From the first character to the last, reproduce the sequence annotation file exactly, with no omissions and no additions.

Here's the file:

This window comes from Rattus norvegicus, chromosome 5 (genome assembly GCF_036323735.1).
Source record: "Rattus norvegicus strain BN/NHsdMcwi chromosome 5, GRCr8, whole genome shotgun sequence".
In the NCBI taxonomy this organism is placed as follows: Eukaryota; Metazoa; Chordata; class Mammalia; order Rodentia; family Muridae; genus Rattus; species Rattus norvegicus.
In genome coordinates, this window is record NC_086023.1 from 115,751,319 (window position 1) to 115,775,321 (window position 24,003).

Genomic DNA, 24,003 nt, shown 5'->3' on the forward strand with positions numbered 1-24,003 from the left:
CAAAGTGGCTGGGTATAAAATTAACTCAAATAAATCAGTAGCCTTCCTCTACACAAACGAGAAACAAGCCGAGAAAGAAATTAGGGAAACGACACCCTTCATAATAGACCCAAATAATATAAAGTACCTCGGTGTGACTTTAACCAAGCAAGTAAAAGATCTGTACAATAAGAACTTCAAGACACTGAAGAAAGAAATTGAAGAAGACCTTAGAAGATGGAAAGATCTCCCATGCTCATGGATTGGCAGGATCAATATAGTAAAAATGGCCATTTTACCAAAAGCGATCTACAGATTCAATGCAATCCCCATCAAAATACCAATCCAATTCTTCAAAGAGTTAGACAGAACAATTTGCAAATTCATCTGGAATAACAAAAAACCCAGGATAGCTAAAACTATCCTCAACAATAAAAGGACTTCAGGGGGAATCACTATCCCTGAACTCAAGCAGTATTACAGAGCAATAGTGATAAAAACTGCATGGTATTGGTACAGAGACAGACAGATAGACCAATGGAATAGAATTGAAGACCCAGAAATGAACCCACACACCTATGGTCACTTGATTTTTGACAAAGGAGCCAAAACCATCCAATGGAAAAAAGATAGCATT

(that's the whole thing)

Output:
This window comes from Rattus norvegicus, chromosome 5 (genome assembly GCF_036323735.1).
Source record: "Rattus norvegicus strain BN/NHsdMcwi chromosome 5, GRCr8, whole genome shotgun sequence".
In the NCBI taxonomy this organism is placed as follows: Eukaryota; Metazoa; Chordata; class Mammalia; order Rodentia; family Muridae; genus Rattus; species Rattus norvegicus.
In genome coordinates, this window is record NC_086023.1 from 115,751,319 (window position 1) to 115,775,321 (window position 24,003).

Genomic DNA, 24,003 nt, shown 5'->3' on the forward strand with positions numbered 1-24,003 from the left:
CAAAGTGGCTGGGTATAAAATTAACTCAAATAAATCAGTAGCCTTCCTCTACACAAACGAGAAACAAGCCGAGAAAGAAATTAGGGAAACGACACCCTTCATAATAGACCCAAATAATATAAAGTACCTCGGTGTGACTTTAACCAAGCAAGTAAAAGATCTGTACAATAAGAACTTCAAGACACTGAAGAAAGAAATTGAAGAAGACCTTAGAAGATGGAAAGATCTCCCATGCTCATGGATTGGCAGGATCAATATAGTAAAAATGGCCATTTTACCAAAAGCGATCTACAGATTCAATGCAATCCCCATCAAAATACCAATCCAATTCTTCAAAGAGTTAGACAGAACAATTTGCAAATTCATCTGGAATAACAAAAAACCCAGGATAGCTAAAACTATCCTCAACAATAAAAGGACTTCAGGGGGAATCACTATCCCTGAACTCAAGCAGTATTACAGAGCAATAGTGATAAAAACTGCATGGTATTGGTACAGAGACAGACAGATAGACCAATGGAATAGAATTGAAGACCCAGAAATGAACCCACACACCTATGGTCACTTGATTTTTGACAAAGGAGCCAAAACCATCCAATGGAAAAAAGATAGCATT